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Japanese researchers identify a protein linked to the exacerbation of COPD

Researchers from the RIKEN Advanced Science Institute and Nippon Medical School in Japan have identified a protein likely to be involved in the exacerbation of chronic obstructive pulmonary disease (COPD). This protein, Siglec-14, could serve as a potential new target for the treatment of COPD exacerbation.

In a study published today in the journal Cellular and Molecular Life Sciences the researchers show that COPD patients who do not express Siglec-14, a glycan-recognition protein, are less susceptible to exacerbation compared with those who do.

COPD is a chronic condition in which the airways and alveoli in the lungs become damaged, making it increasingly difficult for air to pass in and out. It is the 4th leading cause of death worldwide and its prevalence is on the rise. Exacerbation, or a sudden worsening of the COPD symptoms often triggered by bacterial or viral infection, directly leads to the decline of the quality of life, and even to the death, of the patient.

Based on the facts that Siglec-14, which is made by innate immune cells, binds to the bacteria that often trigger exacerbation, and that approximately 1 out of 4 people in Japan cannot make Siglec-14 because of genetic polymorphism, the research team led by Drs. Takashi Angata and Naoyuki Taniguchi (RIKEN Advanced Science Institute) and Drs. Takeo Ishii and Kozui Kida (Respiratory Care Clinic, Nippon Medical School) hypothesized that the presence of Siglec-14 may influence the frequency of exacerbation episodes in COPD patients.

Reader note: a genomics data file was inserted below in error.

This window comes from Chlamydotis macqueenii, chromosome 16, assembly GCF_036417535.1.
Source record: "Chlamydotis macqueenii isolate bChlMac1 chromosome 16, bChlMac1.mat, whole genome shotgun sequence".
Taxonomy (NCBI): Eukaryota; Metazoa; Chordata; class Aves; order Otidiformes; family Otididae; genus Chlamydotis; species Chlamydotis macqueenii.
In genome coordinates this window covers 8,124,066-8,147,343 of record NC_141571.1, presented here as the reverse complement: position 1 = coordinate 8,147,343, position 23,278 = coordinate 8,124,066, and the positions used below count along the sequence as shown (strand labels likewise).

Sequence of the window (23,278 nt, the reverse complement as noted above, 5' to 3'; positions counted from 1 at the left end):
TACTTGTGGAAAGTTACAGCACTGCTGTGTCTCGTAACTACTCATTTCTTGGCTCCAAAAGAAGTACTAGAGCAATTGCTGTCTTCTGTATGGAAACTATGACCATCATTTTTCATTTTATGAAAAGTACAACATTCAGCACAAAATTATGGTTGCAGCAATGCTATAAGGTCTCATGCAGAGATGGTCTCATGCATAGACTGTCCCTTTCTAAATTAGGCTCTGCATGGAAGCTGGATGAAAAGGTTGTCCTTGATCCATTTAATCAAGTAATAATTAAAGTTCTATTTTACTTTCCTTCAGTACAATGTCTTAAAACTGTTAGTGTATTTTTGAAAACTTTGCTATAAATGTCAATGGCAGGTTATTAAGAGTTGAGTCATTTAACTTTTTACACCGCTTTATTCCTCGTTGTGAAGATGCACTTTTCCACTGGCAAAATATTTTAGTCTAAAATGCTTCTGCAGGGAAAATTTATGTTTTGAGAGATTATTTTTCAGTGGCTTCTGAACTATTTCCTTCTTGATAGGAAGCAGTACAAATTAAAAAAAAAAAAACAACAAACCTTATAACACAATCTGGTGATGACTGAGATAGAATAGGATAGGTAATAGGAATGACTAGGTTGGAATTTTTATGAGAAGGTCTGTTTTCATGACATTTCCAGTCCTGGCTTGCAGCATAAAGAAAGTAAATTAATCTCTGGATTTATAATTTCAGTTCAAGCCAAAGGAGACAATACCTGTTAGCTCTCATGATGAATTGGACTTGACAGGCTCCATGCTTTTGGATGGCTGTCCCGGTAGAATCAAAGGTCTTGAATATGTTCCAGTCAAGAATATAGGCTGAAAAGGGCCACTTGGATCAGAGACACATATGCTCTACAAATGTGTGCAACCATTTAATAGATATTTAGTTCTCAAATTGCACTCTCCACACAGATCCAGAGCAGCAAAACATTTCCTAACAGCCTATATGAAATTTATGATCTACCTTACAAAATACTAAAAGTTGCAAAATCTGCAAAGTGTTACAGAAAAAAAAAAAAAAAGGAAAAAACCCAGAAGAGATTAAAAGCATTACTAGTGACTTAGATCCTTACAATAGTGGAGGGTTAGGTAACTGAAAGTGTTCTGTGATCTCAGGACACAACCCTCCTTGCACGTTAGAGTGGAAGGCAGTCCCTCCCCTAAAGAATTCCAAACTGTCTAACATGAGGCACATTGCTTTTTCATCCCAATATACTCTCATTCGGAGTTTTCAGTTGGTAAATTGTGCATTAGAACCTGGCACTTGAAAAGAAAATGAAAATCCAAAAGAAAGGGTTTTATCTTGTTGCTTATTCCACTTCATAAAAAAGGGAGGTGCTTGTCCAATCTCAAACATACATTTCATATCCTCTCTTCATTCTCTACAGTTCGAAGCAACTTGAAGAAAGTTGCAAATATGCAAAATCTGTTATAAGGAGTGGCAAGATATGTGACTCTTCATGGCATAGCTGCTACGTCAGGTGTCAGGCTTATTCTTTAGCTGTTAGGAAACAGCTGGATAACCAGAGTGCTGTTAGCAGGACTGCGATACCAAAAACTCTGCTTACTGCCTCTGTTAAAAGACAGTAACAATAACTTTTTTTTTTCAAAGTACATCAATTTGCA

The team analyzed the correlation between the genotype of SIGLEC14 gene and the frequency of COPD exacerbations during 1 year of monitoring in 135 COPD patients, and found that those patients who do not have Siglec-14 (31 patients) suffer far fewer episodes of exacerbations (nearly 80% less) on average compared with those who do (104 patients).

These findings by the team suggest that COPD patients may be stratified based on the SIGLEC14 genotype for more efficient and personalized care. They also imply that Siglec-14 protein is involved in the exacerbation of COPD, and that a compound that blocks the inflammatory events triggered by Siglec-14 engagement could be used to prevent or treat the exacerbation of COPD.


Takashi Angata, Takeo Ishii, Takashi Motegi, Ritsuko Oka, Rachel E. Taylor, Paula Campos Soto, Yung-Chi Chang, Ismael Secundino, Cong-Xiao Gao, Kazuaki Ohtsubo, Shinobu Kitazume, Victor Nizet, Ajit Varki, Akihiko Gemma, Kozui Kida, and Naoyuki Taniguchi. "Loss of Siglec-14 reduces the risk of chronic obstructive pulmonary disease exacerbation". Cellular and Molecular Life Sciences, 2013, doi: 10.1007/s00018-013-1311-7


RIKEN is Japan's flagship research institute for basic and applied research. Over 2500 papers by RIKEN researchers are published every year in reputable scientific and technical journals, covering topics ranging across a broad spectrum of disciplines including physics, chemistry, biology, medical science and engineering. RIKEN's advanced research environment and strong emphasis on interdisciplinary collaboration has earned itself an unparalleled reputation for scientific excellence in Japan and around the world.

Find us on Twitter at @riken_en

Juliette Savin | EurekAlert!
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